So if an AC current means the elctrons are alternating or changing direction in a given time, how does this apply to live & neutral wire, don't they flow in one direction only? Please answer it as simple as possible, I'm only a high school kid.
This is a follow-up to a comment I left at the OP's closed question here
how does this apply to live & neutral wire, don't they flow in one direction only
Here's an image of 240VAC versus 240VDC
Stipulate that the live wire has 240VAC relative to the neutral (return) wire and that the neutral wire is held at 0V.
This means that the live wire is alternately more positive and then more negative with respect to the neutral wire.
Assuming a resistive load (imagine a light bulb connected between live and neutral), the mobile electrons in the bulb filament move away from the neutral towards the live wire when the live wire voltage is positive and move from the live wire towards the neutral when the live wire is negative.
Thus, the current through the bulb (and wires) alternates in direction as the live voltage alternates in polarity. That is, the current is an alternating current (AC) and not a DC (unidirectional) current.
As you have noted, there is a live and a neutral wire leaving the circuit breaker panel (*note 1) to your load. Because this is alternating current, during half of the cycle the circuit in the live wire is flowing out of the panel, and during the other half it flows in to the panel.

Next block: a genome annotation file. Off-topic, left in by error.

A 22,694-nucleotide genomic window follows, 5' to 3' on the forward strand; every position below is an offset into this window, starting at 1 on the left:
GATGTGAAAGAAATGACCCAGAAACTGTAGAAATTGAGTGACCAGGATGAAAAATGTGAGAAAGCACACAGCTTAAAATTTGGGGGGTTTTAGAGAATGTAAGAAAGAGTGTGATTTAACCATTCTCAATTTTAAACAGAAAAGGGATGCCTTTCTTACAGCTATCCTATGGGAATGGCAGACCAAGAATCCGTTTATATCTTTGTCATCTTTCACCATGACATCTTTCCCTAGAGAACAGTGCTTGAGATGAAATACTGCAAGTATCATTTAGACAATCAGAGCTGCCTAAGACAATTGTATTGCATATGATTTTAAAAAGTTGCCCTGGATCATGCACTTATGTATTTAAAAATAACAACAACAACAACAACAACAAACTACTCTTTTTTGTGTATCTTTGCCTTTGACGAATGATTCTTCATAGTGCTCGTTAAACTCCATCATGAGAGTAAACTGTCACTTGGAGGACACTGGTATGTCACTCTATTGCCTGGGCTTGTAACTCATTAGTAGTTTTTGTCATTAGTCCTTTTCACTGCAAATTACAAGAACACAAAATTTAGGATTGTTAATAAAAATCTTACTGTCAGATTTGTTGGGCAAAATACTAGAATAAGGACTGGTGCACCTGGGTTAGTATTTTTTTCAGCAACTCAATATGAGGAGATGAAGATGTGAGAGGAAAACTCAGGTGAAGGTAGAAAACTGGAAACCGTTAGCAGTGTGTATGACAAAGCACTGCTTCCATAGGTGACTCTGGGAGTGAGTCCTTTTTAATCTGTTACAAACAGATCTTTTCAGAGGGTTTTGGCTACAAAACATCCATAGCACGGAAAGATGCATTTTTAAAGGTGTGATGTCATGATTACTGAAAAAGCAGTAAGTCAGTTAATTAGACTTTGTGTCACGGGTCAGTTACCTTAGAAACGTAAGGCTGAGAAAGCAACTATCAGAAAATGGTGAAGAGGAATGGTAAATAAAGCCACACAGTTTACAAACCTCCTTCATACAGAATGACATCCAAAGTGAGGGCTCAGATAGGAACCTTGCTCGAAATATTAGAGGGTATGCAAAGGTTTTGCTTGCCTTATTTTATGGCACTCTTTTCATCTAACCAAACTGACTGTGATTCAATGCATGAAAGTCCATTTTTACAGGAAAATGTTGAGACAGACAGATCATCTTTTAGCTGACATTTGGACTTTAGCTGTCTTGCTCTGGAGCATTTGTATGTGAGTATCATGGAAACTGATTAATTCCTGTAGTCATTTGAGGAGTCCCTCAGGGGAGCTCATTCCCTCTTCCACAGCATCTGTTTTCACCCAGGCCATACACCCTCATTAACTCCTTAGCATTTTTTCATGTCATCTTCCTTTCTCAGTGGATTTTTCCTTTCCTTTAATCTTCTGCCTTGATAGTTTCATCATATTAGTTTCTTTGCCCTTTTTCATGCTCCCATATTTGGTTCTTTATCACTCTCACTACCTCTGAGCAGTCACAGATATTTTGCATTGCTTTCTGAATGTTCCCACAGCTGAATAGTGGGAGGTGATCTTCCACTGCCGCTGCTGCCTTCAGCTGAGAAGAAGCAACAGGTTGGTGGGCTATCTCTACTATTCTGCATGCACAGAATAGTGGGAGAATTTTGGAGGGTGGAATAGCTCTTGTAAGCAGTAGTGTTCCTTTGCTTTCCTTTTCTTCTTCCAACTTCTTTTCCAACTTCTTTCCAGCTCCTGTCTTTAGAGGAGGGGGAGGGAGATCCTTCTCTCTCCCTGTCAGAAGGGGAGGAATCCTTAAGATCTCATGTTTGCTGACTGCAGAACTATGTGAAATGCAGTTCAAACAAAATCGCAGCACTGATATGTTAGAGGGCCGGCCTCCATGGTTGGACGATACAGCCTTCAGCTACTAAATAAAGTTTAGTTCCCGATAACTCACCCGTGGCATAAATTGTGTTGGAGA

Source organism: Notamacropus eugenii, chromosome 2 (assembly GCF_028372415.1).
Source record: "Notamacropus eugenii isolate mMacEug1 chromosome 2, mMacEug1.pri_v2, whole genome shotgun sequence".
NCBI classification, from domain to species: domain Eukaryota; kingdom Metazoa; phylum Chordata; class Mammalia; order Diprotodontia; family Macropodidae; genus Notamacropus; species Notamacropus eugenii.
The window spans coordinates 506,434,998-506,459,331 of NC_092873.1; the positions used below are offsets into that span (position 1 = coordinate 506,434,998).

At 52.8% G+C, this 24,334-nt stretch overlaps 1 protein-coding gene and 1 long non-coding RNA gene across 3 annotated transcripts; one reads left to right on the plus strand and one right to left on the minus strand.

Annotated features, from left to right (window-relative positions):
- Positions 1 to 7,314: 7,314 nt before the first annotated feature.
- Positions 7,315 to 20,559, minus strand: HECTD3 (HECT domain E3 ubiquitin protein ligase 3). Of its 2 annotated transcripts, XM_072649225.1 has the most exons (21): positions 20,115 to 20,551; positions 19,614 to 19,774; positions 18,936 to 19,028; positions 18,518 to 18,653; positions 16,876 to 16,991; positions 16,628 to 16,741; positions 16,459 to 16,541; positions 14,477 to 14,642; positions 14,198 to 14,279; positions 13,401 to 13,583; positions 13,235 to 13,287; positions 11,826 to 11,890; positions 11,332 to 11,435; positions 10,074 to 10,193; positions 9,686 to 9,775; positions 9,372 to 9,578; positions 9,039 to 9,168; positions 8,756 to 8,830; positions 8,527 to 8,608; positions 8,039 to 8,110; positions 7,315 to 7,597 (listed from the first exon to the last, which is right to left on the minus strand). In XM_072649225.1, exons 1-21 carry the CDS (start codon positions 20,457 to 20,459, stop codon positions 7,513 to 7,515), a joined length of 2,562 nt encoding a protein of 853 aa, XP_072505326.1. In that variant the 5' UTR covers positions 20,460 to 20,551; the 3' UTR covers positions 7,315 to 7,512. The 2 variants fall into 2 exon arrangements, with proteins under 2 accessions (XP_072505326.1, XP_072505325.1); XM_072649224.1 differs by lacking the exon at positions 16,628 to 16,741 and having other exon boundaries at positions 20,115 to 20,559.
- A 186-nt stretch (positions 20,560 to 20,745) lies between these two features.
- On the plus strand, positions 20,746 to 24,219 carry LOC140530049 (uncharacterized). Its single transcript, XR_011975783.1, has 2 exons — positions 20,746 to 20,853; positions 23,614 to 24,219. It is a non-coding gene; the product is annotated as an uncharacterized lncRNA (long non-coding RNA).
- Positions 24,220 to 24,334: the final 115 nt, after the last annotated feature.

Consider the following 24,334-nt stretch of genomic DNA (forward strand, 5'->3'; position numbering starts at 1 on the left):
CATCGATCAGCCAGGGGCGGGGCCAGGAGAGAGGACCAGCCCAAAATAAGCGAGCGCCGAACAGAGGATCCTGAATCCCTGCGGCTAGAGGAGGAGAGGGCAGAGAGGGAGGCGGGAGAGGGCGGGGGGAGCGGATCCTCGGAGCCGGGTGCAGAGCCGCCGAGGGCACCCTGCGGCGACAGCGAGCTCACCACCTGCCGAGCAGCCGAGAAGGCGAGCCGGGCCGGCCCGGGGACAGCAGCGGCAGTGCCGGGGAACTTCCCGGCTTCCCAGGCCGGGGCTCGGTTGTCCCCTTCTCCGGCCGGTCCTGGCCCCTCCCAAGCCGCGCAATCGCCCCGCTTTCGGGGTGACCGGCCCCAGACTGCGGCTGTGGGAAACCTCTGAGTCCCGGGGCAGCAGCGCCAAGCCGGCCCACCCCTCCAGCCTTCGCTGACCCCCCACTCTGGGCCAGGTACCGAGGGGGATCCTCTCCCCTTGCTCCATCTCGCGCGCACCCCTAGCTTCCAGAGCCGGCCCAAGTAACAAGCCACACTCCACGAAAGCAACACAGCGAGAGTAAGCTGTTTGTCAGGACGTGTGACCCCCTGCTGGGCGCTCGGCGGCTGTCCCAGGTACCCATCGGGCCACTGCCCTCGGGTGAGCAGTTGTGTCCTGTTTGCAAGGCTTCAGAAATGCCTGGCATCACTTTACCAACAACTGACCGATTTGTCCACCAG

Now, the key here is that during the time that current flows out the live wire, it flows back in the neutral wire. The neutral wire completes the circuit, giving a return path for the current. Similarly, when the current flows in the live wire, it flows out the neutral. At any given time, whatever current flows through the live wire, an equal amount (*note 2) flows in the opposite direction through the neutral wire. It's a great example of Kirchoff's current rule!
(*note 1) Older panels use fuses instead of circuit breakers. In either case, at the panel the neutral is connected to Earth ground. But none of this matters for explaining your question.
(*note 2) When things are working correctly, the currents should be equal and opposite. Occasionally, the current finds another path back -- often through a human being, causing an electric shock. We call this a "ground fault". There are devices called "ground fault circuit interrupters" that measure the difference between the live and neutral currents; if the difference in current is large enough, they shut off the circuit. You can often see these devices in bathrooms and kitchens, with buttons labelled "TEST" and "RESET". Now you know what those are for!
My understanding is that the electrons are alternating between 2 hot wires which has a voltage of 240V. Imaging those two hot wires like left and right jabs from a boxer, and the neutral wire is neither the left or the right jab, but a third arm in the middle not jabbing at all....So the electrons come from left arm, then come from the right arm like alternating jabs, and all return through the middle arm. The voltage between the middle arm and the left or right arm is 120V. Since there is no electron coming from the middle arm (no jab), you won't get a electric shock, or punched:)